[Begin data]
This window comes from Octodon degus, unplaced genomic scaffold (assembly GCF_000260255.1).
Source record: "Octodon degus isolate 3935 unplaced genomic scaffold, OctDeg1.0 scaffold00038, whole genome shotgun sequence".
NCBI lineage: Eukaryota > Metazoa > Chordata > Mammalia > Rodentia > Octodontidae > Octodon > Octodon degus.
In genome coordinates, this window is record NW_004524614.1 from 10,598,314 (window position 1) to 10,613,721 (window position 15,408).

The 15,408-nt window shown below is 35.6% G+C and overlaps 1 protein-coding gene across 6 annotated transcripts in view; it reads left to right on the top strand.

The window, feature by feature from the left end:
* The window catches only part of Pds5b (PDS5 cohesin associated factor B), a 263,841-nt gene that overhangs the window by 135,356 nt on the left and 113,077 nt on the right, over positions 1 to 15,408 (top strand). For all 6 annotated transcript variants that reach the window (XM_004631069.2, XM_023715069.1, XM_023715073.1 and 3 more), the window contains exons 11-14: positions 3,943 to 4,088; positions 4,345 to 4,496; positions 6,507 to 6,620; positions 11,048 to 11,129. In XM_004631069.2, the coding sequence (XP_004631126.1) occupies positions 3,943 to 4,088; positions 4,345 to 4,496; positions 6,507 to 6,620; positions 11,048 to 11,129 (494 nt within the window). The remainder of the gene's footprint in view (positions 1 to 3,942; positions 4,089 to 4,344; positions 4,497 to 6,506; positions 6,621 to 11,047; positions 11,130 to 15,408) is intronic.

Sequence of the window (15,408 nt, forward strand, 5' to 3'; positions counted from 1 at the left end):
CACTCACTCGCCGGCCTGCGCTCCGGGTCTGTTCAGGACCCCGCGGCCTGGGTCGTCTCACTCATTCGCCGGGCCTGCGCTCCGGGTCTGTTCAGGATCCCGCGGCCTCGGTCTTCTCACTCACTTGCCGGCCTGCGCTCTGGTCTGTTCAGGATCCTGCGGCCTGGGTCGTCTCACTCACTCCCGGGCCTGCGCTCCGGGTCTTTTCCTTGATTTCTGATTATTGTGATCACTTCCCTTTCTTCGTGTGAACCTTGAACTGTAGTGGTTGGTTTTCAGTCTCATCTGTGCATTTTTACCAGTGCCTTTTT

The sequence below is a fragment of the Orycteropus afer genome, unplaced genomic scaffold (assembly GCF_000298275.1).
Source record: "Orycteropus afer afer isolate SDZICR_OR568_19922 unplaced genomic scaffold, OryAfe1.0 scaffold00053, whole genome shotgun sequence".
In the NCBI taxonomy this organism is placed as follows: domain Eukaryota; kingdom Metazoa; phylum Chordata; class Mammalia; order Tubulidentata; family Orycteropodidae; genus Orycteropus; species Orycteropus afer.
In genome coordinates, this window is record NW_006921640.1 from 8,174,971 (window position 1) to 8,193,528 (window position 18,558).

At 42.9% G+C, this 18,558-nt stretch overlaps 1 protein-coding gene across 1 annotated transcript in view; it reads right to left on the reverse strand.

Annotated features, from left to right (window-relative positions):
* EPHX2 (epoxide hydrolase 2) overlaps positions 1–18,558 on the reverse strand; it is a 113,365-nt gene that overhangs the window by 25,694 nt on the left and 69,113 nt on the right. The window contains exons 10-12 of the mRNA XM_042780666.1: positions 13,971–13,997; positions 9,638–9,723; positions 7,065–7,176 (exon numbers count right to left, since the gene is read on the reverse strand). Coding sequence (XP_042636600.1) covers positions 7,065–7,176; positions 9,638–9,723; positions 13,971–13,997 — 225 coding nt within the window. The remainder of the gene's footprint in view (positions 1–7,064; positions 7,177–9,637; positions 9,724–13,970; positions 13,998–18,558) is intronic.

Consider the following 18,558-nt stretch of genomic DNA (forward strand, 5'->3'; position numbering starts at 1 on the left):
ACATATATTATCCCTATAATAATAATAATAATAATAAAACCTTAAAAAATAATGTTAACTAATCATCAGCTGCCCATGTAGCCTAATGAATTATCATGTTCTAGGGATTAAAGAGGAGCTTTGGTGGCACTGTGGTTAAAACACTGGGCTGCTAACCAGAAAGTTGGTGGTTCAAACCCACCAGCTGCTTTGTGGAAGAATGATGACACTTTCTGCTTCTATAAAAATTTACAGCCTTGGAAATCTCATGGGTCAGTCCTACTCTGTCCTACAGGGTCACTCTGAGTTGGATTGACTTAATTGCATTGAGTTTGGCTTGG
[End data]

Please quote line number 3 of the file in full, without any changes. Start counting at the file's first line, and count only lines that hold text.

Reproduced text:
NCBI lineage: Eukaryota > Metazoa > Chordata > Mammalia > Rodentia > Octodontidae > Octodon > Octodon degus.